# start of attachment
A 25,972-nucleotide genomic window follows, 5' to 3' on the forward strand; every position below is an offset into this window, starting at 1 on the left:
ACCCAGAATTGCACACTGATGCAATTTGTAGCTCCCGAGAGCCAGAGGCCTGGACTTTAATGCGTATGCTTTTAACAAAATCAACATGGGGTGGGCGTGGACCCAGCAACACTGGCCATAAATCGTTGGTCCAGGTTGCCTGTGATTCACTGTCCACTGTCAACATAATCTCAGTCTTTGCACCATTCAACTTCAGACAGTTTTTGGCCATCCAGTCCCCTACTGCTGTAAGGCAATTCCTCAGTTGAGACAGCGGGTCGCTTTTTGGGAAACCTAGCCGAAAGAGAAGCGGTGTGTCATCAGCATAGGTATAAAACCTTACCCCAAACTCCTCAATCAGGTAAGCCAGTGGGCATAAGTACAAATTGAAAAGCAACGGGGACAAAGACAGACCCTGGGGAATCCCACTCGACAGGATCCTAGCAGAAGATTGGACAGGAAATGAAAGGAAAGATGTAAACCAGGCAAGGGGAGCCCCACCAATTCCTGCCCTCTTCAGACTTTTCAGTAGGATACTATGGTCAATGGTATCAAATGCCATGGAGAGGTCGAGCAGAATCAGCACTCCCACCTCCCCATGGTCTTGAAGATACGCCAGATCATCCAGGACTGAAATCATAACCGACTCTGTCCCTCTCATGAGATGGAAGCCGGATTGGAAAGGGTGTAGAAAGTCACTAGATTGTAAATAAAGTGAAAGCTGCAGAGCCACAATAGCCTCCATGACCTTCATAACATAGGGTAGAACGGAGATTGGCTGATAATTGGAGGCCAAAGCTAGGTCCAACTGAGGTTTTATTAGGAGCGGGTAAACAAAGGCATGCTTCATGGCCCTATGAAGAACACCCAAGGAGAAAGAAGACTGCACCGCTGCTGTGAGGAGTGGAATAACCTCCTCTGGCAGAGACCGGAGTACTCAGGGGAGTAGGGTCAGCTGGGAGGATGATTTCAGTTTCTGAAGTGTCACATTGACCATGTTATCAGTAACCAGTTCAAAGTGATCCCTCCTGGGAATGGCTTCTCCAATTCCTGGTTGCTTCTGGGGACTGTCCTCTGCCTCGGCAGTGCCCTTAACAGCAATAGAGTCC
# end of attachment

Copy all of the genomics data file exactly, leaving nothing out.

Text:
A 25,972-nucleotide genomic window follows, 5' to 3' on the forward strand; every position below is an offset into this window, starting at 1 on the left:
ACCCAGAATTGCACACTGATGCAATTTGTAGCTCCCGAGAGCCAGAGGCCTGGACTTTAATGCGTATGCTTTTAACAAAATCAACATGGGGTGGGCGTGGACCCAGCAACACTGGCCATAAATCGTTGGTCCAGGTTGCCTGTGATTCACTGTCCACTGTCAACATAATCTCAGTCTTTGCACCATTCAACTTCAGACAGTTTTTGGCCATCCAGTCCCCTACTGCTGTAAGGCAATTCCTCAGTTGAGACAGCGGGTCGCTTTTTGGGAAACCTAGCCGAAAGAGAAGCGGTGTGTCATCAGCATAGGTATAAAACCTTACCCCAAACTCCTCAATCAGGTAAGCCAGTGGGCATAAGTACAAATTGAAAAGCAACGGGGACAAAGACAGACCCTGGGGAATCCCACTCGACAGGATCCTAGCAGAAGATTGGACAGGAAATGAAAGGAAAGATGTAAACCAGGCAAGGGGAGCCCCACCAATTCCTGCCCTCTTCAGACTTTTCAGTAGGATACTATGGTCAATGGTATCAAATGCCATGGAGAGGTCGAGCAGAATCAGCACTCCCACCTCCCCATGGTCTTGAAGATACGCCAGATCATCCAGGACTGAAATCATAACCGACTCTGTCCCTCTCATGAGATGGAAGCCGGATTGGAAAGGGTGTAGAAAGTCACTAGATTGTAAATAAAGTGAAAGCTGCAGAGCCACAATAGCCTCCATGACCTTCATAACATAGGGTAGAACGGAGATTGGCTGATAATTGGAGGCCAAAGCTAGGTCCAACTGAGGTTTTATTAGGAGCGGGTAAACAAAGGCATGCTTCATGGCCCTATGAAGAACACCCAAGGAGAAAGAAGACTGCACCGCTGCTGTGAGGAGTGGAATAACCTCCTCTGGCAGAGACCGGAGTACTCAGGGGAGTAGGGTCAGCTGGGAGGATGATTTCAGTTTCTGAAGTGTCACATTGACCATGTTATCAGTAACCAGTTCAAAGTGATCCCTCCTGGGAATGGCTTCTCCAATTCCTGGTTGCTTCTGGGGACTGTCCTCTGCCTCGGCAGTGCCCTTAACAGCAATAGAGTCC